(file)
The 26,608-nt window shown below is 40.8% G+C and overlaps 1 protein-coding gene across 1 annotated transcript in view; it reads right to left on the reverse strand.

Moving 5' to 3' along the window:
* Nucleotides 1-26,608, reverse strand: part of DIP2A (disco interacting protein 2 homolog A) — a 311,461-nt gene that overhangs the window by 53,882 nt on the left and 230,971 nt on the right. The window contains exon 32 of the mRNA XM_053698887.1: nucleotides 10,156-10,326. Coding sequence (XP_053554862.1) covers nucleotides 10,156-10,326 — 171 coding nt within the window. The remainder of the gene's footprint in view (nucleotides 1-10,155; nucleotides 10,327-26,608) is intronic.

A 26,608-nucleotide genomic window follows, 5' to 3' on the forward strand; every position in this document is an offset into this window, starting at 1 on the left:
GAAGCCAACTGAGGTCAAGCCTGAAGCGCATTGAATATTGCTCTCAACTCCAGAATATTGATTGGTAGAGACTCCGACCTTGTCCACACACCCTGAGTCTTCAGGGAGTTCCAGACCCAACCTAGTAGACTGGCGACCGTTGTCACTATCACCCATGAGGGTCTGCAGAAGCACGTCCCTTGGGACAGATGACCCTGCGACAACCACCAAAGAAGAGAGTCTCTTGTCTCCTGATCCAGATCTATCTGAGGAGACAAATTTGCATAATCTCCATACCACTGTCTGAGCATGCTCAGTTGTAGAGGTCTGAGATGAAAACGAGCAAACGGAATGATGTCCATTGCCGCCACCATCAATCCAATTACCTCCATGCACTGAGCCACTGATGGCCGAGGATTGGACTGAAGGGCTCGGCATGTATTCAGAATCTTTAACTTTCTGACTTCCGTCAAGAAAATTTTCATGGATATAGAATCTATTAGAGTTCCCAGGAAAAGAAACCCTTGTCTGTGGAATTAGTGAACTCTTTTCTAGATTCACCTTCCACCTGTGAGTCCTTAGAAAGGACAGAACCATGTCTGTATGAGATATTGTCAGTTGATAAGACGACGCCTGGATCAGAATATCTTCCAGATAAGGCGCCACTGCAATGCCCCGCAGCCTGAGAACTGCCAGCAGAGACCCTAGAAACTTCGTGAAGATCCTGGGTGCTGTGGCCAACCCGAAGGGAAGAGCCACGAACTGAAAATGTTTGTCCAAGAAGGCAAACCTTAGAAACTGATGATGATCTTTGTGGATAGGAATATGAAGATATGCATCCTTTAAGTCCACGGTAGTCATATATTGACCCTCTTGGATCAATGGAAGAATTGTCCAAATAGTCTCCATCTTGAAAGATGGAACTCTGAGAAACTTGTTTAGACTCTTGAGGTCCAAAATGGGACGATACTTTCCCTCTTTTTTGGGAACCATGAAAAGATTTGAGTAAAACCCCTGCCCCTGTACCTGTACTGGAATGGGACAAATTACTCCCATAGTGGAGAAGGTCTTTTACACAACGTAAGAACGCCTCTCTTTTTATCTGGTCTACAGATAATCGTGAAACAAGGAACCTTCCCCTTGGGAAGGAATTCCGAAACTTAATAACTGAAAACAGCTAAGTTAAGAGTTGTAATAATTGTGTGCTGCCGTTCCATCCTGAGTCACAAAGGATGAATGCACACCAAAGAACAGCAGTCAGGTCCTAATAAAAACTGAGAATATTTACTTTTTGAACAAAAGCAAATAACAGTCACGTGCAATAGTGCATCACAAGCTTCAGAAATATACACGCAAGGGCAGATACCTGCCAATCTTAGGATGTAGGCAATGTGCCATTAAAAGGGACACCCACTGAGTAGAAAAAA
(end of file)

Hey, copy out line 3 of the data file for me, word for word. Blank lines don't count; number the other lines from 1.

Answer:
* Nucleotides 1-26,608, reverse strand: part of DIP2A (disco interacting protein 2 homolog A) — a 311,461-nt gene that overhangs the window by 53,882 nt on the left and 230,971 nt on the right. The window contains exon 32 of the mRNA XM_053698887.1: nucleotides 10,156-10,326. Coding sequence (XP_053554862.1) covers nucleotides 10,156-10,326 — 171 coding nt within the window. The remainder of the gene's footprint in view (nucleotides 1-10,155; nucleotides 10,327-26,608) is intronic.